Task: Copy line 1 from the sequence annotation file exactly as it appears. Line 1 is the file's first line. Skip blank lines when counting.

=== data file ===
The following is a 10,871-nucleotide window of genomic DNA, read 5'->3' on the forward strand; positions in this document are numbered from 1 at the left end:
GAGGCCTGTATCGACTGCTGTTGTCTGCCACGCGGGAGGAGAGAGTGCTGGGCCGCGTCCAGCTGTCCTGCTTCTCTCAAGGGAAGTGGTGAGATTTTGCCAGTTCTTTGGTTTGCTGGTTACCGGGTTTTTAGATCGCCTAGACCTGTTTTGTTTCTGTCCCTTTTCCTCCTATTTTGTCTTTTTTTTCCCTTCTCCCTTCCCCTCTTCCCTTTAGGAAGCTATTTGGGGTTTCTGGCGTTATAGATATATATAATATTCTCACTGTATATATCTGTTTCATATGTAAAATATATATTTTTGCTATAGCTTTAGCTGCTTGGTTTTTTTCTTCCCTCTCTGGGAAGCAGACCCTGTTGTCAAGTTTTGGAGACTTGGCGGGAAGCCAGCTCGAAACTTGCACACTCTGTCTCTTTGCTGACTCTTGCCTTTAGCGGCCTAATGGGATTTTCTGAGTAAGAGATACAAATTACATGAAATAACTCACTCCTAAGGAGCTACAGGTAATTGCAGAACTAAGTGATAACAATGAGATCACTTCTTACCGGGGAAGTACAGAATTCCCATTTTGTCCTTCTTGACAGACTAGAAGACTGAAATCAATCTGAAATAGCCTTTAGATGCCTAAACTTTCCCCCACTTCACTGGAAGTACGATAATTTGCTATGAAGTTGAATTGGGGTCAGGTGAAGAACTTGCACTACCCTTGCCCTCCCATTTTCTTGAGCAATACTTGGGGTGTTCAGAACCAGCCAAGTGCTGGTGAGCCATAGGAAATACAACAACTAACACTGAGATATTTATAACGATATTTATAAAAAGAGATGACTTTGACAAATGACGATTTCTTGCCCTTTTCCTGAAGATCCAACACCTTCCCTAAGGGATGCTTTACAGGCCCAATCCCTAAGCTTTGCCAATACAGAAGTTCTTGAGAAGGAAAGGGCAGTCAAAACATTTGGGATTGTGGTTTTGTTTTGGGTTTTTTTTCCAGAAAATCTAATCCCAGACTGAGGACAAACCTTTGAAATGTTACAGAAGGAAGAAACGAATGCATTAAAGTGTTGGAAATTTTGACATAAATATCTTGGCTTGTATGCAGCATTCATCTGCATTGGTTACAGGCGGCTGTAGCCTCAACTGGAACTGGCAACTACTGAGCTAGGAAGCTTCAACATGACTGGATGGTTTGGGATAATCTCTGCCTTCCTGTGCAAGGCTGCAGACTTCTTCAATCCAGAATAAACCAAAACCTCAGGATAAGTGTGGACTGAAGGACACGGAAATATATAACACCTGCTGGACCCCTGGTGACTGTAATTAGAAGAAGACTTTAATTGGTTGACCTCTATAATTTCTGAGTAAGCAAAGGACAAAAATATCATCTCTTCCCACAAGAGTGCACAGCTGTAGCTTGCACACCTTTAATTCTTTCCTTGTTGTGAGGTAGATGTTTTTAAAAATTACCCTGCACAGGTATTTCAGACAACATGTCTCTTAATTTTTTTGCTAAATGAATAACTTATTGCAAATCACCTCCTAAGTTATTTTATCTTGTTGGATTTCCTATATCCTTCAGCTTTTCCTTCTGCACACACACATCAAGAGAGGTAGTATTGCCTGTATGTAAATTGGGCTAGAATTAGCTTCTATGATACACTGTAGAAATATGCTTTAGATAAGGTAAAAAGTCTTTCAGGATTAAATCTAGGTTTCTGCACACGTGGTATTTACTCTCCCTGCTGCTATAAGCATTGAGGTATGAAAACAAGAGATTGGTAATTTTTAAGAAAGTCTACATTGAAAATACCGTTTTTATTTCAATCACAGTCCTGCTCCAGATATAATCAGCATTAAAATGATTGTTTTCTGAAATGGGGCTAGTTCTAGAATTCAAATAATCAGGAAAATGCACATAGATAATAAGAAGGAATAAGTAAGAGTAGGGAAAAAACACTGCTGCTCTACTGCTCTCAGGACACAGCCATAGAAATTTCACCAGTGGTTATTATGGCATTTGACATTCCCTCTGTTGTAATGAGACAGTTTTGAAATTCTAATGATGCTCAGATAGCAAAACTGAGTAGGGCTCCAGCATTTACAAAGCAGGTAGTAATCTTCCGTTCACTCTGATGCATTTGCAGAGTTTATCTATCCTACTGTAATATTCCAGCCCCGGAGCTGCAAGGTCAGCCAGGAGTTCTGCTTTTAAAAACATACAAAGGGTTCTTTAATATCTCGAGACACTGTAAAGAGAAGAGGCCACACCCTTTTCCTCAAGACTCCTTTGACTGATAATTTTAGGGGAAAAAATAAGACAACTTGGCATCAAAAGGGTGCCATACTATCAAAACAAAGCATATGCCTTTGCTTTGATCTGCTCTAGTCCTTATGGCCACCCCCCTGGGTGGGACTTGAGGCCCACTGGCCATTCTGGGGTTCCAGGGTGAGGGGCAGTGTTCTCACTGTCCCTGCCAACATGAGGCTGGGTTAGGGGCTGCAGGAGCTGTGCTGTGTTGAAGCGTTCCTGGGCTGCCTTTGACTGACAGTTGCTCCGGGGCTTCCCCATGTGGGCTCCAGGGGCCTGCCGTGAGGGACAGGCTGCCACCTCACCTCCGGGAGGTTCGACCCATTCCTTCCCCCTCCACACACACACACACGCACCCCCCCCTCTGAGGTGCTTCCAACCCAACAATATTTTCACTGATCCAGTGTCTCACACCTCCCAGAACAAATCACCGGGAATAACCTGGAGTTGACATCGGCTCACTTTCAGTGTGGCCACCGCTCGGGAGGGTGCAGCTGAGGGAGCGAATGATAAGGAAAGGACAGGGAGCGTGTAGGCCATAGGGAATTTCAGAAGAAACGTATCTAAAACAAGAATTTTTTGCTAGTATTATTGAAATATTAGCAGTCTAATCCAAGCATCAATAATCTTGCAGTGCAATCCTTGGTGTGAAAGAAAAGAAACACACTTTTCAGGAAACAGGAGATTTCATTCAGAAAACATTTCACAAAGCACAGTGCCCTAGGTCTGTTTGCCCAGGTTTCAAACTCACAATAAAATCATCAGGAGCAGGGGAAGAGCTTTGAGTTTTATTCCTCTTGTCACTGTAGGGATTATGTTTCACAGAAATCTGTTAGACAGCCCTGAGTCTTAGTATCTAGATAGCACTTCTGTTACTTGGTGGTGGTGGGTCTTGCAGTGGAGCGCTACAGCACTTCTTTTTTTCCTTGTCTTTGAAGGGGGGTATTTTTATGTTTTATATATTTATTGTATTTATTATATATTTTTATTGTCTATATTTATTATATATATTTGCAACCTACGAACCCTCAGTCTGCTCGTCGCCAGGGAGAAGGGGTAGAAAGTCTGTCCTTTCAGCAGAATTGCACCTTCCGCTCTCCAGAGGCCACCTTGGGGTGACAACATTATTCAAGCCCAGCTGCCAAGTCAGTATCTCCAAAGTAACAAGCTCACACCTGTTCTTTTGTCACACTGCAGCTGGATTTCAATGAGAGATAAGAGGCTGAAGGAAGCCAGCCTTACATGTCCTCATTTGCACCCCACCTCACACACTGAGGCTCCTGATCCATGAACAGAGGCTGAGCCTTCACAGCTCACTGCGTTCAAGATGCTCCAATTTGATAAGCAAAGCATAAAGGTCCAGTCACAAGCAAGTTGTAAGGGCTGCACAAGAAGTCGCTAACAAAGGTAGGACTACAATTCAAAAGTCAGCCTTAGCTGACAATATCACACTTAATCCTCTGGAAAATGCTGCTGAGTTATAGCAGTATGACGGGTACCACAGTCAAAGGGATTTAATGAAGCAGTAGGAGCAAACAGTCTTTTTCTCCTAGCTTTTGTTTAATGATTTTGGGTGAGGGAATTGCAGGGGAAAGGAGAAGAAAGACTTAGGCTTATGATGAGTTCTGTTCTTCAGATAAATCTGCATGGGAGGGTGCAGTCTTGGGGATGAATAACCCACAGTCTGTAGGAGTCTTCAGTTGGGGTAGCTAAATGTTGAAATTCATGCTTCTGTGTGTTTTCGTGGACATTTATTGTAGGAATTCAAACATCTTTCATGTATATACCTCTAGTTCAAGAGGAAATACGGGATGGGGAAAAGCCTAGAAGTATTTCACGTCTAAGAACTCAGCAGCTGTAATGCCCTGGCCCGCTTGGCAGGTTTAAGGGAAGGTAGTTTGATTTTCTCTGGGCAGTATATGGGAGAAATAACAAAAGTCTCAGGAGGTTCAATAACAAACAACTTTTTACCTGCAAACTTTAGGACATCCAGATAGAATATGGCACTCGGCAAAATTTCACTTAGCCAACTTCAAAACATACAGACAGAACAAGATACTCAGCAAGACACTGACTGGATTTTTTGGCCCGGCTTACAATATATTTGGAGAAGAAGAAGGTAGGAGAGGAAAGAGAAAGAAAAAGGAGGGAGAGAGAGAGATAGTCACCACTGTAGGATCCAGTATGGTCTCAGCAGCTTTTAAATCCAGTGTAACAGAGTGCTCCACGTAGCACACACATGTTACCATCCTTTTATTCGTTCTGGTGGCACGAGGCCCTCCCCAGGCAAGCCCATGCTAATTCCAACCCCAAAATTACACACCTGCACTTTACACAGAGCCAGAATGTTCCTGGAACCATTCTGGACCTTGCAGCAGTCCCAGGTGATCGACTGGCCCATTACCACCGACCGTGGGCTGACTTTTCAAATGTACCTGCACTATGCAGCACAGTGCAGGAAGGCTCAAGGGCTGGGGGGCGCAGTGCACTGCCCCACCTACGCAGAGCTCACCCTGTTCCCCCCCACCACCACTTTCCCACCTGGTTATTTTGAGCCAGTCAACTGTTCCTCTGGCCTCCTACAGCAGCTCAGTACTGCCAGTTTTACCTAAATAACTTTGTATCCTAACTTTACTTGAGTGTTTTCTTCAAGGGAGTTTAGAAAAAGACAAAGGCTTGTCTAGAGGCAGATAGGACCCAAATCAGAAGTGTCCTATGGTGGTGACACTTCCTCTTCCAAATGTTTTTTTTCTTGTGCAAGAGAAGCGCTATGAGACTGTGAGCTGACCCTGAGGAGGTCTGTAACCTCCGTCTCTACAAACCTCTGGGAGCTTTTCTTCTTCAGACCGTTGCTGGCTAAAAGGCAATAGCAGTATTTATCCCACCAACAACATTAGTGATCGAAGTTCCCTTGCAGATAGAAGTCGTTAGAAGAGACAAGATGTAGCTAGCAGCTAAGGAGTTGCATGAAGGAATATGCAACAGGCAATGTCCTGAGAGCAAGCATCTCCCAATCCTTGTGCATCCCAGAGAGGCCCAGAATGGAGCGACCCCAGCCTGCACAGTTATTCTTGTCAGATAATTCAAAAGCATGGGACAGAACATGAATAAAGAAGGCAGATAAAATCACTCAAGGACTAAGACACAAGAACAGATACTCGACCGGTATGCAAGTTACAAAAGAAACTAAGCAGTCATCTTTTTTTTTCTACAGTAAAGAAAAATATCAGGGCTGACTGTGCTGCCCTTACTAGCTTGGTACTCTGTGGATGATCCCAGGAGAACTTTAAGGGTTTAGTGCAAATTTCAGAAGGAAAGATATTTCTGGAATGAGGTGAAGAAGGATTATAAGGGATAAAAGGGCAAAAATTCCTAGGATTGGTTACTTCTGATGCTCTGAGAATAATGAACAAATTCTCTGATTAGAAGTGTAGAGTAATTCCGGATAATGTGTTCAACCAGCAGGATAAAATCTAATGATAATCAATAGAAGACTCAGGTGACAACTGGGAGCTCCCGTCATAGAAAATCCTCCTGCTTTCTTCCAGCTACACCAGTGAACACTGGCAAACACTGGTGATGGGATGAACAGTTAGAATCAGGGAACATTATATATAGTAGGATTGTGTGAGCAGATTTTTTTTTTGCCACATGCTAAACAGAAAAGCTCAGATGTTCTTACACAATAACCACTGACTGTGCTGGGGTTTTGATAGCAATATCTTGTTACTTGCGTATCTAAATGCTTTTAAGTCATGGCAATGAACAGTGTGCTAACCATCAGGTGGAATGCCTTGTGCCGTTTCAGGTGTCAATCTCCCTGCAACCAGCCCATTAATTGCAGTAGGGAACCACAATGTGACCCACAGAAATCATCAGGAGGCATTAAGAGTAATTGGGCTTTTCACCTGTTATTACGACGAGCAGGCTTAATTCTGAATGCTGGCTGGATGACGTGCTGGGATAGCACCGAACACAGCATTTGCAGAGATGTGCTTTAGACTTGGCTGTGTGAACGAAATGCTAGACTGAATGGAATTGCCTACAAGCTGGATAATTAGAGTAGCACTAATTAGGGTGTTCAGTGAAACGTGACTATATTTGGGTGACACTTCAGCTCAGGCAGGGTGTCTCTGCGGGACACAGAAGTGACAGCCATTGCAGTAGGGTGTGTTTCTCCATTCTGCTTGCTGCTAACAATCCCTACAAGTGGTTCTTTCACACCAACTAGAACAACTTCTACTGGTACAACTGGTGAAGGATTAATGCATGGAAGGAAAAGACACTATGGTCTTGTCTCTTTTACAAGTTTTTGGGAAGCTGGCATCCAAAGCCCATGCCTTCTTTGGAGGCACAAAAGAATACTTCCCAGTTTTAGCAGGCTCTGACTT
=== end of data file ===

The following is a 10,871-nucleotide window of genomic DNA, read 5'->3' on the forward strand; positions in this document are numbered from 1 at the left end: